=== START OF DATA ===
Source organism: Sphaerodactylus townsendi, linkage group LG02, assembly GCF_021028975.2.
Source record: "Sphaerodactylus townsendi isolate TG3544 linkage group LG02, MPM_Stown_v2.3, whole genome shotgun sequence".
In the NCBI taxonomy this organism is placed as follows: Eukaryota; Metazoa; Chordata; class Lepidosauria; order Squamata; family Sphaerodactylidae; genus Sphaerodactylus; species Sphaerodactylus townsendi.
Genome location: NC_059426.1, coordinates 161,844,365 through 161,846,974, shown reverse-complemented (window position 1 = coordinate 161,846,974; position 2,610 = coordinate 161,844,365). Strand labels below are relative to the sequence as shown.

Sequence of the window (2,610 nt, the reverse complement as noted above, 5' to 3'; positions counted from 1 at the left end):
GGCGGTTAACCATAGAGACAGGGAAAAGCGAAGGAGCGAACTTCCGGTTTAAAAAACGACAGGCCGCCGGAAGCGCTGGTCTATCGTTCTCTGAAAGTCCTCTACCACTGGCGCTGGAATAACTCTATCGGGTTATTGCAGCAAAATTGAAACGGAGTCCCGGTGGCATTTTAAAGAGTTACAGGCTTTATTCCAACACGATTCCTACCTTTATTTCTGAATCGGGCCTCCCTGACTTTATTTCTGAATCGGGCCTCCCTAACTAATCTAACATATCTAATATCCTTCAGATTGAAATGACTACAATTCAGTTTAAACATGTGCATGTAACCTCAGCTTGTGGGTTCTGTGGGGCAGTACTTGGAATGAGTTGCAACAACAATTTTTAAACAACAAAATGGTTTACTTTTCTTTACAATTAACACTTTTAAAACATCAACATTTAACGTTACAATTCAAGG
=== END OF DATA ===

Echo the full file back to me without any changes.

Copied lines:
Source organism: Sphaerodactylus townsendi, linkage group LG02, assembly GCF_021028975.2.
Source record: "Sphaerodactylus townsendi isolate TG3544 linkage group LG02, MPM_Stown_v2.3, whole genome shotgun sequence".
In the NCBI taxonomy this organism is placed as follows: Eukaryota; Metazoa; Chordata; class Lepidosauria; order Squamata; family Sphaerodactylidae; genus Sphaerodactylus; species Sphaerodactylus townsendi.
Genome location: NC_059426.1, coordinates 161,844,365 through 161,846,974, shown reverse-complemented (window position 1 = coordinate 161,846,974; position 2,610 = coordinate 161,844,365). Strand labels below are relative to the sequence as shown.

Sequence of the window (2,610 nt, the reverse complement as noted above, 5' to 3'; positions counted from 1 at the left end):
GGCGGTTAACCATAGAGACAGGGAAAAGCGAAGGAGCGAACTTCCGGTTTAAAAAACGACAGGCCGCCGGAAGCGCTGGTCTATCGTTCTCTGAAAGTCCTCTACCACTGGCGCTGGAATAACTCTATCGGGTTATTGCAGCAAAATTGAAACGGAGTCCCGGTGGCATTTTAAAGAGTTACAGGCTTTATTCCAACACGATTCCTACCTTTATTTCTGAATCGGGCCTCCCTGACTTTATTTCTGAATCGGGCCTCCCTAACTAATCTAACATATCTAATATCCTTCAGATTGAAATGACTACAATTCAGTTTAAACATGTGCATGTAACCTCAGCTTGTGGGTTCTGTGGGGCAGTACTTGGAATGAGTTGCAACAACAATTTTTAAACAACAAAATGGTTTACTTTTCTTTACAATTAACACTTTTAAAACATCAACATTTAACGTTACAATTCAAGG